DOCTOR STRANGELOVE: Evidence From Official Inquiry Into The Mysterious Death Of British Scientist/Iraq War Whistleblower Sealed For 70 Years
[Artwork by STEVE BELL]
LONDON EVENING STANDARD: Evidence relating to the death of Government weapons inspector David Kelly is to be kept secret for 70 years, it has been reported. A highly unusual ruling by Lord Hutton, who chaired the inquiry into Dr Kelly’s death, means medical records including the post-mortem report will remain classified until after all those with a direct interest in the case are dead, the Mail on Sunday reported. And a 30-year secrecy order has been placed on written records provided to Lord Hutton’s inquiry which were not produced in evidence. Dr Kelly’s body was found in woods close to his Oxfordshire home in 2003, shortly after it was revealed that he was the source of a BBC report casting doubt on the Government’s claim that Iraq had weapons of mass destruction capable of being fired within 45 minutes. An inquest was suspended by then Lord Chancellor Lord Falconer, who ruled that Lord Hutton’s inquiry could take its place. But in the event, the inquiry focused more on the question of how the BBC report came to be broadcast than on the medical explanation for Dr Kelly’s death. MORE
DAILY MAIL: The day Dr David Kelly took a short walk to his death in the Oxfordshire countryside, an unopened letter lay on the desk of his book-lined study. Sent from the heart of the British Government, the pages were marked ‘personal’ and threatened the world-renowned microbiologist with the sack if he ever publicly opened his mouth again. The letter remained unopened for the seven days during the drama that would pitch Dr Kelly into the spotlight and end in his death at just 59. No one has ever explained why the eminent scientist and UN weapons inspector did not open the letter, but everyone close to him is convinced he knew its contents.
It was designed to silence him because his Ministry of Defence bosses had discovered that not only was he secretly talking to journalists, but was also preparing to write an explosive book about his work. It was six years ago tomorrow, on July 17, 2003, that Dr Kelly was found dead under a tree on Harrowdown Hill half a mile from his family home in Southmoor. His fate has become one of the most contentious issues of recent political history and has raised profound questions about the moral integrity of the New Labour government. The former grammar school boy had celebrated his 36th wedding anniversary just a few days before. The questions of why and how he died – and if he was murdered – have never gone away. Dr Kelly had examined the Government’s ‘sexed up dossier’ which declared that Saddam Hussein had weapons of mass destruction which could be activated in just 45 minutes. The claim was used by Tony Blair in 2002 as the central justification for the Iraq war.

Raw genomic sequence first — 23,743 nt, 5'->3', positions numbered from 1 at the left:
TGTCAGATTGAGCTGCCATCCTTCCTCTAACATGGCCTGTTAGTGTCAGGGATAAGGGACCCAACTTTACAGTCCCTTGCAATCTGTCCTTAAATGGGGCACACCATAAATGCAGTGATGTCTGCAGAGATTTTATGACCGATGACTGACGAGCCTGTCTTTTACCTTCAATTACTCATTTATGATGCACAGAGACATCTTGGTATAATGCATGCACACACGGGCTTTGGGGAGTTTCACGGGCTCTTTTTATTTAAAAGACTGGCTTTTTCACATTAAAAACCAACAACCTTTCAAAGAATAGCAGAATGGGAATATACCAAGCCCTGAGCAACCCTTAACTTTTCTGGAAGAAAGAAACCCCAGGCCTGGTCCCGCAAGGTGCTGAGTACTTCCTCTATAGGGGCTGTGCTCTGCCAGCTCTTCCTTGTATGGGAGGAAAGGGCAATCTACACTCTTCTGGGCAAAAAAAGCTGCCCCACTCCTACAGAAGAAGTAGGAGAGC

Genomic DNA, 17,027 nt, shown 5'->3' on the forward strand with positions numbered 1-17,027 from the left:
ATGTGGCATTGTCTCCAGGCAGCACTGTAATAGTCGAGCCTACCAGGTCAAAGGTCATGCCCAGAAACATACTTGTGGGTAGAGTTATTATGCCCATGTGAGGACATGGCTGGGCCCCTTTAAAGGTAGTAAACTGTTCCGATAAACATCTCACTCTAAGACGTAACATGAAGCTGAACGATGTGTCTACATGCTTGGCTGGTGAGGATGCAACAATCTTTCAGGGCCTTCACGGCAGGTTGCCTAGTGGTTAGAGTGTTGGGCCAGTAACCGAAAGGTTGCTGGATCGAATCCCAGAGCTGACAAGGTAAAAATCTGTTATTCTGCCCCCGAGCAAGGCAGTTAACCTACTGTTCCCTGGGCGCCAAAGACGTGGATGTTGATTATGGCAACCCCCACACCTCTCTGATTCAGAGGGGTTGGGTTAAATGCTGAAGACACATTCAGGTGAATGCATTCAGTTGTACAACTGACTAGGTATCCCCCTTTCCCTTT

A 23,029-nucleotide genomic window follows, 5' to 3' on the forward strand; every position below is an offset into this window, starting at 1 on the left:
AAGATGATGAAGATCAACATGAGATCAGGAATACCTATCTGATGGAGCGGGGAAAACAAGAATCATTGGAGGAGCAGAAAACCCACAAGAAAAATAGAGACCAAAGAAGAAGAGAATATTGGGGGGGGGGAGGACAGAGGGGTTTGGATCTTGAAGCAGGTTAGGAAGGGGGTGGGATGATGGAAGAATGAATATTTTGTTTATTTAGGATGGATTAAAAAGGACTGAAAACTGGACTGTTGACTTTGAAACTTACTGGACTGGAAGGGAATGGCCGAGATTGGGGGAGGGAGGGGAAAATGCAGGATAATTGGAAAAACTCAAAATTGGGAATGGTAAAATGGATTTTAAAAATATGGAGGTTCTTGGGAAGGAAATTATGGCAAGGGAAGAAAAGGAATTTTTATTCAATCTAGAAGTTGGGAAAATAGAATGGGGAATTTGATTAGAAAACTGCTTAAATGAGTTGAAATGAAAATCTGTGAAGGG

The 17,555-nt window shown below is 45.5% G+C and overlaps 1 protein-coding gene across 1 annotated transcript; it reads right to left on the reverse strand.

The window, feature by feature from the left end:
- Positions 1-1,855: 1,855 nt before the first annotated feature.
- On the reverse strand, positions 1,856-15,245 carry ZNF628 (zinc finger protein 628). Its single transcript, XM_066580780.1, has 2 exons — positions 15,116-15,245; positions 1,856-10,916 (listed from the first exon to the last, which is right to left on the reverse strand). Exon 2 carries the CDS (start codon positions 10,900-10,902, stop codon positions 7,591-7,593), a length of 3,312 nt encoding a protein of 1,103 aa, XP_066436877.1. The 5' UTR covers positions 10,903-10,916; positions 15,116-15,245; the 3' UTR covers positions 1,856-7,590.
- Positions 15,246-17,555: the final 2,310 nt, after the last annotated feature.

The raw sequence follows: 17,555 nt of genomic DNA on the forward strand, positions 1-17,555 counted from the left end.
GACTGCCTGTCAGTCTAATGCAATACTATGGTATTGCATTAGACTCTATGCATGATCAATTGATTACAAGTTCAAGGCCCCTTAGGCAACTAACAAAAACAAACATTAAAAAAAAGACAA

When Dr Kelly secretly revealed his doubts about the dossier to BBC reporters, all hell broke loose. After he was unmasked as the BBC mole, he was marched before the television cameras of a House of Commons committee and, later, taken away to a safe house to be interviewed by the British intelligence services. In one final phone conversation he told a caller he wouldn’t be surprised ‘if my body was found in the woods’. And so it was to be. The official inquiry into his death later decided that he committed suicide – by slashing his wrist and consuming a cocktail of painkillers. But this week, 13 respected doctors declared that it was medically impossible for Dr Kelly to have died in this manner. They are mounting a legal battle to overturn the suicide verdict. A new film, Anthrax War, to be released in London this weekend, also asserts that Dr Kelly had spent hours writing a tell-all book which would violate the Official Secrets Act by exposing Britain’s dubious authority for toppling Saddam Hussein. MORE
UPDATE: Details of the post-mortem examination into former Government weapons inspector David Kelly may be viewed by doctors seeking an inquest into his death, Lord Hutton said today. Lord Hutton confirmed he had requested a 70-year gagging order on the material at the conclusion of his inquiry into Dr Kelly’s death. But today he said the purpose of the secrecy order was to avoid the publication of information that might cause distress to Dr Kelly’s wife and daughters, and there was no reason why the material should not be shown to the doctors and their legal advisers. MORE